Ultima Thule

In ancient times the northernmost region of the habitable world - hence, any distant, unknown or mysterious land.

Friday, November 24, 2006

First Direct Evidence of Turbulence in Space

By Aussiegirl

From Wikipedia's article I learned that turbulence is an impenetrably difficult problem in physics -- which doesn't stop physicists from joking about it: Like the three-body problem in gravitation, turbulence remains one of the unsolved problems in physics. According to an apocryphal story Werner Heisenberg was asked what he would ask God, given the opportunity. His reply was: "When I meet God, I am going to ask him two questions: Why relativity? And why turbulence? I really believe he will have an answer for the first." A similar witticism has been attributed to Horace Lamb (who had published a noted text book on Hydrodynamics)—his choice being quantum mechanics (instead of relativity) and turbulence. Lamb was quoted as saying in a speech to the British Association for the Advancement of Science, "I am an old man now, and when I die and go to heaven there are two matters on which I hope for enlightenment. One is quantum electrodynamics, and the other is the turbulent motion of fluids. And about the former I am rather optimistic."

(For the Wikipedia articles on the three-body problem in gravitation and the unsolved problems in physics, see here and here.)

(And here is the description of the illustration: Turbulence in space has been directly measured by a suite of 4 satellite detectors, called Cluster, which are positioned just outside the bow shock ahead of Earth’s magnetosphere. Cluster measures rapid variations in the magnetic field as solar wind particles arrive in Earth’s vicinity.)

Physics news Update 802

First Direct Evidence of Turbulence in Space

If you think chaos is complicated in the case of simple objects (such as our inability to predict the longterm velocities and positions of planets owing to their nonlinear interactions with the sun and other planets) it's far worse for systems with essentially an infinite number of degrees of freedom such as fluids or plasmas under the stress of nonlinear forces. Then the word turbulence is fully justified.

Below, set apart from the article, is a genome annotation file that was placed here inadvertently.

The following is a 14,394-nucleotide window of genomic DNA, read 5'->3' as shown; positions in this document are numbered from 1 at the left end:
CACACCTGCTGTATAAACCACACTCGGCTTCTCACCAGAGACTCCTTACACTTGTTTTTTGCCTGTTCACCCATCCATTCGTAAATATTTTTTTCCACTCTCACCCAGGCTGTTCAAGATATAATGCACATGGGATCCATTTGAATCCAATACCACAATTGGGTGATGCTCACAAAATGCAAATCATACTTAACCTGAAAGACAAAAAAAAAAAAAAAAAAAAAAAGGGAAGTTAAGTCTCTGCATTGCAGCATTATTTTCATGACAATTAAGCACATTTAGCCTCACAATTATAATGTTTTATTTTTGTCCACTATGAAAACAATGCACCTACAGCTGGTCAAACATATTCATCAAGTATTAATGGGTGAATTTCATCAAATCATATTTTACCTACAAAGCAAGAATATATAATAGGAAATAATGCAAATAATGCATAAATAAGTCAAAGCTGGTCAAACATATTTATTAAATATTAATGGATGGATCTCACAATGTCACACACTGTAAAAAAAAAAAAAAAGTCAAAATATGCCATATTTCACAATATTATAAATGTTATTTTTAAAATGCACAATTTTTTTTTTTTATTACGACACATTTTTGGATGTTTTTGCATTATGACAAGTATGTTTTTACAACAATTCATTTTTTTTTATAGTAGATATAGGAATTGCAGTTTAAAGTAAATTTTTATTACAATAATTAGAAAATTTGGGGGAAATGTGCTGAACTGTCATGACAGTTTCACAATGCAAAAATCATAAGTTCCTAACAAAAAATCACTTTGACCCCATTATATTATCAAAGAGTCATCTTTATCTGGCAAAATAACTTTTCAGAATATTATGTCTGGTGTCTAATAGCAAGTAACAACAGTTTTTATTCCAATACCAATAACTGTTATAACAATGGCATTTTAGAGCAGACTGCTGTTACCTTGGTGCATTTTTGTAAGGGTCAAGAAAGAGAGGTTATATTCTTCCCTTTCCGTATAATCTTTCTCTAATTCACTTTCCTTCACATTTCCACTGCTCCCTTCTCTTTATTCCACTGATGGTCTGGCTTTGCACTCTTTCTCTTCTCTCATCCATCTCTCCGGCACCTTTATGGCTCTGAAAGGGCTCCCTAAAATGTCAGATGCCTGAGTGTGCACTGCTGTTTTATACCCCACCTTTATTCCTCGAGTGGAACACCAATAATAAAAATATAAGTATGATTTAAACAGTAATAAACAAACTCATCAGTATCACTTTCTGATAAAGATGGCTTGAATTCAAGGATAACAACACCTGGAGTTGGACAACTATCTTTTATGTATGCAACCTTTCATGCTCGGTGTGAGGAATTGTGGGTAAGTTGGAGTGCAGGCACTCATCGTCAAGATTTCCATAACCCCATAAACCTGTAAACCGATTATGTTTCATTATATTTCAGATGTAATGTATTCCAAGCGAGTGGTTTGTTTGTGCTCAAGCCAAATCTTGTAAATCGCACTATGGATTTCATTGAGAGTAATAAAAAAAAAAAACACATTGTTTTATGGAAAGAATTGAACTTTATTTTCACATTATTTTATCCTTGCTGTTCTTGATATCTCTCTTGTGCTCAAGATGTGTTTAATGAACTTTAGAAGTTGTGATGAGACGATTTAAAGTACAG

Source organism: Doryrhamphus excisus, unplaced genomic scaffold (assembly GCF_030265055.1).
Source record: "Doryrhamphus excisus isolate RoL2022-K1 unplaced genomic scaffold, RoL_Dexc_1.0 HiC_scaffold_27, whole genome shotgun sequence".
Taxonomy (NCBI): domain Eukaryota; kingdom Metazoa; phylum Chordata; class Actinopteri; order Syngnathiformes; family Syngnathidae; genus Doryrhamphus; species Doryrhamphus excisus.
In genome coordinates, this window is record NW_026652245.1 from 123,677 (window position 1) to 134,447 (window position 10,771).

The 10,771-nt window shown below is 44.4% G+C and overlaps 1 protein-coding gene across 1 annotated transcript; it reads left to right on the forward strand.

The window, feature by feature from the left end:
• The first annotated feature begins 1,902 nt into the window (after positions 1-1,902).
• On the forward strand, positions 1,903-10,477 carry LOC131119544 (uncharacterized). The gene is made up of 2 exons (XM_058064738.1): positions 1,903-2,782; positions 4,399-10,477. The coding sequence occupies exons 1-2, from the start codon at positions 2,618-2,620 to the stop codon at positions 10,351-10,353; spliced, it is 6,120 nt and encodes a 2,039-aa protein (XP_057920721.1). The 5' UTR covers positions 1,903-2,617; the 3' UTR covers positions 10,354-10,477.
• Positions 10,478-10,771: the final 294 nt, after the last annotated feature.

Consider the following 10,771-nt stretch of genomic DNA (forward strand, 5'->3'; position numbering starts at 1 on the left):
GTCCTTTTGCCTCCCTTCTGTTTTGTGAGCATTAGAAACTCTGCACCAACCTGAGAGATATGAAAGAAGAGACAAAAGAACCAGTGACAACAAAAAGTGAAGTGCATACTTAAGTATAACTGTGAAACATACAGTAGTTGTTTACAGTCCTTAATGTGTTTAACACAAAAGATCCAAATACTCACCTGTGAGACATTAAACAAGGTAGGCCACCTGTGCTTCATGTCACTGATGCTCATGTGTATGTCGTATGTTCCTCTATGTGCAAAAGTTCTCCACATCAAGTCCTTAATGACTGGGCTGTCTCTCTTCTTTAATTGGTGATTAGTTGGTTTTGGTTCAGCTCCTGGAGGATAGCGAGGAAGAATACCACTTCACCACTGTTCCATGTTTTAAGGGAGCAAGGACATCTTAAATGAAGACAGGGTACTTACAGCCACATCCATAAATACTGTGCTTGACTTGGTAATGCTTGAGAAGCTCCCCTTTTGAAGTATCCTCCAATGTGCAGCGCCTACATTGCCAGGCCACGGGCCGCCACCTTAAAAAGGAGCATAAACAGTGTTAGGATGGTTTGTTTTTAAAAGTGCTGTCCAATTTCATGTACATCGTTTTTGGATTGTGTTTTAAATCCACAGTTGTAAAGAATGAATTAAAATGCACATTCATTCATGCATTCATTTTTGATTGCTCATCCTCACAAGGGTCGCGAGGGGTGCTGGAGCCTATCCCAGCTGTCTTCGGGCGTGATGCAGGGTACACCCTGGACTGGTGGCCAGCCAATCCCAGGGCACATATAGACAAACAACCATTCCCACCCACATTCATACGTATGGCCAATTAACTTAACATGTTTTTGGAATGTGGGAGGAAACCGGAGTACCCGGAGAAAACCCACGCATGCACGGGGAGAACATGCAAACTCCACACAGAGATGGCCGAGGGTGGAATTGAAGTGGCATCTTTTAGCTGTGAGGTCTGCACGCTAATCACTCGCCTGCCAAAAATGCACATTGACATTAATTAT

Turbulence can be studied on Earth easily by mapping such things as the density or velocity of fluids in a tank. In space, however, where we expect turbulence to occur in such settings as solar wind, interstellar space, and the accretion disks around black holes, it's not so easy to measure fluids in time and space. Now, a suite of four plasma-watching satellites, referred to as Cluster, has provided the first definitive study of turbulence in space.

The fluid in question is the wind of particles streaming toward the Earth from the sun, while the location in question is the region just upstream of Earth's bow shock, the place where the solar wind gets disturbed and passes by the Earth's magnetosphere (see figure at Physics News Graphics). The waves in the shock-upstream plasma, pushed around by complex magnetic fields, are observed to behave a lot like fluid turbulence on Earth.

One of the Cluster researchers, Yasuhito Narita (y.narita@tu-bs.de) of the Institute of Geophysics and Extraterrestrial Physics in Braunschweig, Germany, says that the data is primarily in accord with the leading theory of fluid turbulence, the so called Kolmogorov's model.


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